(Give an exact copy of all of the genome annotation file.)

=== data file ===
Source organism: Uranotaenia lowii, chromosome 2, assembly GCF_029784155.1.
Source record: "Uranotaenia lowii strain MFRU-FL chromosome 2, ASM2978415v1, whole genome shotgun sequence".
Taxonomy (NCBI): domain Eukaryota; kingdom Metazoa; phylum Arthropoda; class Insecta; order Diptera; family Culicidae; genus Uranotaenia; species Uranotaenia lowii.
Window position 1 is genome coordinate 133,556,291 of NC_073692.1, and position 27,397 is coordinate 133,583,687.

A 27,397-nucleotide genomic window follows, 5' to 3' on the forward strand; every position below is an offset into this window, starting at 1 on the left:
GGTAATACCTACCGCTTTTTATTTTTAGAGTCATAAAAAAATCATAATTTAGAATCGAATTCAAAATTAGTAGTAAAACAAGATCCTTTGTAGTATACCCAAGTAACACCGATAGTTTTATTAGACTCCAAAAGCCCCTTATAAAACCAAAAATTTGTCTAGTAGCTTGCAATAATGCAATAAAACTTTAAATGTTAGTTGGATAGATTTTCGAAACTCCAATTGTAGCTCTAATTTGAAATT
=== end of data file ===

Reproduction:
Source organism: Uranotaenia lowii, chromosome 2, assembly GCF_029784155.1.
Source record: "Uranotaenia lowii strain MFRU-FL chromosome 2, ASM2978415v1, whole genome shotgun sequence".
Taxonomy (NCBI): domain Eukaryota; kingdom Metazoa; phylum Arthropoda; class Insecta; order Diptera; family Culicidae; genus Uranotaenia; species Uranotaenia lowii.
Window position 1 is genome coordinate 133,556,291 of NC_073692.1, and position 27,397 is coordinate 133,583,687.

A 27,397-nucleotide genomic window follows, 5' to 3' on the forward strand; every position below is an offset into this window, starting at 1 on the left:
GGTAATACCTACCGCTTTTTATTTTTAGAGTCATAAAAAAATCATAATTTAGAATCGAATTCAAAATTAGTAGTAAAACAAGATCCTTTGTAGTATACCCAAGTAACACCGATAGTTTTATTAGACTCCAAAAGCCCCTTATAAAACCAAAAATTTGTCTAGTAGCTTGCAATAATGCAATAAAACTTTAAATGTTAGTTGGATAGATTTTCGAAACTCCAATTGTAGCTCTAATTTGAAATT